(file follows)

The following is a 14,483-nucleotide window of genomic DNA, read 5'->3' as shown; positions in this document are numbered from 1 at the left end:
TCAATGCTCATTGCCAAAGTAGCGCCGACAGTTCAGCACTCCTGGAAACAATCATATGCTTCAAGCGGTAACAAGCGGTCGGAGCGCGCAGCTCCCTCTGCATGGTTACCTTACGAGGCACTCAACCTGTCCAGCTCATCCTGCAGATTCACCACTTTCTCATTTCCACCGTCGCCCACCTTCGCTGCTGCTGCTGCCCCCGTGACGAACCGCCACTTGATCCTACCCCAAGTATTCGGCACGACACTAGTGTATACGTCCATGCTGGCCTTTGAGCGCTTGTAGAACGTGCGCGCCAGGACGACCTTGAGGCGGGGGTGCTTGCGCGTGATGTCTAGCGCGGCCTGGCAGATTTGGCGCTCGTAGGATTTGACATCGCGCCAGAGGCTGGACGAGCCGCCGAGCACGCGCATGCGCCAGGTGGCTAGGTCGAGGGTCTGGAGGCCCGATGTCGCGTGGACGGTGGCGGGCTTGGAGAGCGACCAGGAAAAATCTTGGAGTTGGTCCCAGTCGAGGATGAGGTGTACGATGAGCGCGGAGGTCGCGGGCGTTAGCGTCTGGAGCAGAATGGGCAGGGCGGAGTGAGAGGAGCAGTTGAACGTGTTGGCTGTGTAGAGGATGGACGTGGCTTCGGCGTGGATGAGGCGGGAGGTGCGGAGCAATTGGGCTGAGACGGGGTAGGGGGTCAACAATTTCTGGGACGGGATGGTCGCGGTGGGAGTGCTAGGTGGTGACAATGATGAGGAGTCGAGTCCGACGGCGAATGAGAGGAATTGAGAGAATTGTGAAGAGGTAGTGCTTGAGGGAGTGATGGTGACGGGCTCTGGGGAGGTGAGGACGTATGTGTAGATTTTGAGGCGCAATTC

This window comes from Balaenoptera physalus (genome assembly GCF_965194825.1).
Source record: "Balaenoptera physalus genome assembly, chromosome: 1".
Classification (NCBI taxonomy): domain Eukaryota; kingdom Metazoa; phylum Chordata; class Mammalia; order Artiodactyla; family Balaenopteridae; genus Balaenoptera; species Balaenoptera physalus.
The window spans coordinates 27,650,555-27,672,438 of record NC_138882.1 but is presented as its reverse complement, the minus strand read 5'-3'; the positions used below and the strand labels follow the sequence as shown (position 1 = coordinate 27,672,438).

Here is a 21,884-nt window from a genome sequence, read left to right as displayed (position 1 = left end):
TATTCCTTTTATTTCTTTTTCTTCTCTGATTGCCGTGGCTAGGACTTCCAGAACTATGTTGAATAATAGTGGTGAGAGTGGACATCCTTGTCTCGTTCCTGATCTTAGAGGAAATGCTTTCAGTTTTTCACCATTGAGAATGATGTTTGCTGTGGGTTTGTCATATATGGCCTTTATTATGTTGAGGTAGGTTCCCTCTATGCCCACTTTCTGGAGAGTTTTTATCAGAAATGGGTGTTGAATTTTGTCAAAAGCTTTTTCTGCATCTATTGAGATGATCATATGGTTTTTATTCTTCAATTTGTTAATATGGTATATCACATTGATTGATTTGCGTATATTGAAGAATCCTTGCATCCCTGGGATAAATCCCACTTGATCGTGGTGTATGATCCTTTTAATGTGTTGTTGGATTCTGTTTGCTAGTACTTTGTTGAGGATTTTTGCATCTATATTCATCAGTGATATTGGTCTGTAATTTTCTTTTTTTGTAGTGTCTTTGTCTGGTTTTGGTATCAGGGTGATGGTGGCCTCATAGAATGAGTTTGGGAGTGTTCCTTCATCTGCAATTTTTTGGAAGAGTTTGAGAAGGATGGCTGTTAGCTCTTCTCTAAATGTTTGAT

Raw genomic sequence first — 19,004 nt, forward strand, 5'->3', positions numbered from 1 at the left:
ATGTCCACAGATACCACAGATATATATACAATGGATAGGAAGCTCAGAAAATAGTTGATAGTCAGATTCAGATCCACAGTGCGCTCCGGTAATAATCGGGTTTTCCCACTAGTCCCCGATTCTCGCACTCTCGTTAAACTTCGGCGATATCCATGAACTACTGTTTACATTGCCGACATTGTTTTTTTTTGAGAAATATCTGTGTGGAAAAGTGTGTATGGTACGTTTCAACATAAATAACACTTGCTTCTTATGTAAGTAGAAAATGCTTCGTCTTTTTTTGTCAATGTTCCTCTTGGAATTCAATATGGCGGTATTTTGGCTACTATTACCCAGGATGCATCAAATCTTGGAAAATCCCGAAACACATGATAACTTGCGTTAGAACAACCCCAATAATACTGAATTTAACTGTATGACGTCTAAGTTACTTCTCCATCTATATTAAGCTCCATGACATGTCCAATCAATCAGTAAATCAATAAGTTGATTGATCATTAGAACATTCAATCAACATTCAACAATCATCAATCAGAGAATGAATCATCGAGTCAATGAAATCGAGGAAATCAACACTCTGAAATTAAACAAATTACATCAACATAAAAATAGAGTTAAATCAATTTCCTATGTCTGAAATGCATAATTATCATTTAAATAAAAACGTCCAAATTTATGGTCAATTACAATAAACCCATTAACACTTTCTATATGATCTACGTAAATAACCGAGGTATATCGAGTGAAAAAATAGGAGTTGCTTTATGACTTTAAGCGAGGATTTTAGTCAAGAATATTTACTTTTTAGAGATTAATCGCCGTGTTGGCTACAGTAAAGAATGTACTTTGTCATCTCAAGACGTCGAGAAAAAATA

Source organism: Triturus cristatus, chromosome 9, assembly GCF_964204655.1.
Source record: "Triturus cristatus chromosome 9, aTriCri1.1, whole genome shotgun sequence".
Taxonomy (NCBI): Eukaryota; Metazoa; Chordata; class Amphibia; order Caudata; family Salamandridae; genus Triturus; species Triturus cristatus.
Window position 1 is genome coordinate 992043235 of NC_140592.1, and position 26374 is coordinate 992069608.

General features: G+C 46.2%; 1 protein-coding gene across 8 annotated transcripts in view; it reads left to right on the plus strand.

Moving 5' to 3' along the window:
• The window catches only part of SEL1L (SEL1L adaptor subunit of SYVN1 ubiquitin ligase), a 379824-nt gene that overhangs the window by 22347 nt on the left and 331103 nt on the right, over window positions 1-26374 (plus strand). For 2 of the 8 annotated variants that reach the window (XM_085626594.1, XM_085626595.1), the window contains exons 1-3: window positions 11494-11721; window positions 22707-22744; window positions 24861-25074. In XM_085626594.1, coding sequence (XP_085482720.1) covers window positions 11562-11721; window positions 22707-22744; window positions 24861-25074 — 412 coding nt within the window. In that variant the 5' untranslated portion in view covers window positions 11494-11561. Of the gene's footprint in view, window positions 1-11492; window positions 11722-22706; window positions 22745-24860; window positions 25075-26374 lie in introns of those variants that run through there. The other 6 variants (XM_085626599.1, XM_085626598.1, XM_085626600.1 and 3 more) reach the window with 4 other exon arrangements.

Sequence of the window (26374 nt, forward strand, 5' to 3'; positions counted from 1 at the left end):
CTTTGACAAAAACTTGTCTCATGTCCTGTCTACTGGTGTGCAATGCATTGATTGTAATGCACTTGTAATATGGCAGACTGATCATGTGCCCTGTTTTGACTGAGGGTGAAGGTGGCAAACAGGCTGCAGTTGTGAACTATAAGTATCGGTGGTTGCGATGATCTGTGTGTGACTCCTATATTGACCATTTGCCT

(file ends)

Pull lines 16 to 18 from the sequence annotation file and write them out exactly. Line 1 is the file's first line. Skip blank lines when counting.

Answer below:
Moving 5' to 3' along the window:
• The window catches only part of SEL1L (SEL1L adaptor subunit of SYVN1 ubiquitin ligase), a 379824-nt gene that overhangs the window by 22347 nt on the left and 331103 nt on the right, over window positions 1-26374 (plus strand). For 2 of the 8 annotated variants that reach the window (XM_085626594.1, XM_085626595.1), the window contains exons 1-3: window positions 11494-11721; window positions 22707-22744; window positions 24861-25074. In XM_085626594.1, coding sequence (XP_085482720.1) covers window positions 11562-11721; window positions 22707-22744; window positions 24861-25074 — 412 coding nt within the window. In that variant the 5' untranslated portion in view covers window positions 11494-11561. Of the gene's footprint in view, window positions 1-11492; window positions 11722-22706; window positions 22745-24860; window positions 25075-26374 lie in introns of those variants that run through there. The other 6 variants (XM_085626599.1, XM_085626598.1, XM_085626600.1 and 3 more) reach the window with 4 other exon arrangements.

Sequence of the window (26374 nt, forward strand, 5' to 3'; positions counted from 1 at the left end):